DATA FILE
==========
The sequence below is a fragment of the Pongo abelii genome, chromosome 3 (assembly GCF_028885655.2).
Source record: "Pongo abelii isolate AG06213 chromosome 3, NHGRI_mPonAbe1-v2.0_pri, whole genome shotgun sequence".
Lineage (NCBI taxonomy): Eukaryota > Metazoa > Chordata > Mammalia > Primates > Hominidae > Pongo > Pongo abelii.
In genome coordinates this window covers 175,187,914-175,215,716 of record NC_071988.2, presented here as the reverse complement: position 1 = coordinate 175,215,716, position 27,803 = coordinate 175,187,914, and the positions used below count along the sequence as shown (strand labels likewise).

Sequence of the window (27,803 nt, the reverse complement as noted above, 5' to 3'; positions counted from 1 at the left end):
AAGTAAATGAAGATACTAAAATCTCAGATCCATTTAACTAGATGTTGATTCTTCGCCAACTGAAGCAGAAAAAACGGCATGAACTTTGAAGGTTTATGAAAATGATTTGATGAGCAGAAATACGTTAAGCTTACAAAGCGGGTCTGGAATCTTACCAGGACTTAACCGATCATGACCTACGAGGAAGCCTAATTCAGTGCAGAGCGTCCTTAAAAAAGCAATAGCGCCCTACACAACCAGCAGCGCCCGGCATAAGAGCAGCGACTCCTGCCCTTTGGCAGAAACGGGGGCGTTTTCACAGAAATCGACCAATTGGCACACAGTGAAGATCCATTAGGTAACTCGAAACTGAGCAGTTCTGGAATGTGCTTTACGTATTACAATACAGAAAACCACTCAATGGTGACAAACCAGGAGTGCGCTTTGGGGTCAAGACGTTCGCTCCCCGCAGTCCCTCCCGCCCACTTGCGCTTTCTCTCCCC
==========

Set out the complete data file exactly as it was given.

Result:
The sequence below is a fragment of the Pongo abelii genome, chromosome 3 (assembly GCF_028885655.2).
Source record: "Pongo abelii isolate AG06213 chromosome 3, NHGRI_mPonAbe1-v2.0_pri, whole genome shotgun sequence".
Lineage (NCBI taxonomy): Eukaryota > Metazoa > Chordata > Mammalia > Primates > Hominidae > Pongo > Pongo abelii.
In genome coordinates this window covers 175,187,914-175,215,716 of record NC_071988.2, presented here as the reverse complement: position 1 = coordinate 175,215,716, position 27,803 = coordinate 175,187,914, and the positions used below count along the sequence as shown (strand labels likewise).

Sequence of the window (27,803 nt, the reverse complement as noted above, 5' to 3'; positions counted from 1 at the left end):
AAGTAAATGAAGATACTAAAATCTCAGATCCATTTAACTAGATGTTGATTCTTCGCCAACTGAAGCAGAAAAAACGGCATGAACTTTGAAGGTTTATGAAAATGATTTGATGAGCAGAAATACGTTAAGCTTACAAAGCGGGTCTGGAATCTTACCAGGACTTAACCGATCATGACCTACGAGGAAGCCTAATTCAGTGCAGAGCGTCCTTAAAAAAGCAATAGCGCCCTACACAACCAGCAGCGCCCGGCATAAGAGCAGCGACTCCTGCCCTTTGGCAGAAACGGGGGCGTTTTCACAGAAATCGACCAATTGGCACACAGTGAAGATCCATTAGGTAACTCGAAACTGAGCAGTTCTGGAATGTGCTTTACGTATTACAATACAGAAAACCACTCAATGGTGACAAACCAGGAGTGCGCTTTGGGGTCAAGACGTTCGCTCCCCGCAGTCCCTCCCGCCCACTTGCGCTTTCTCTCCCC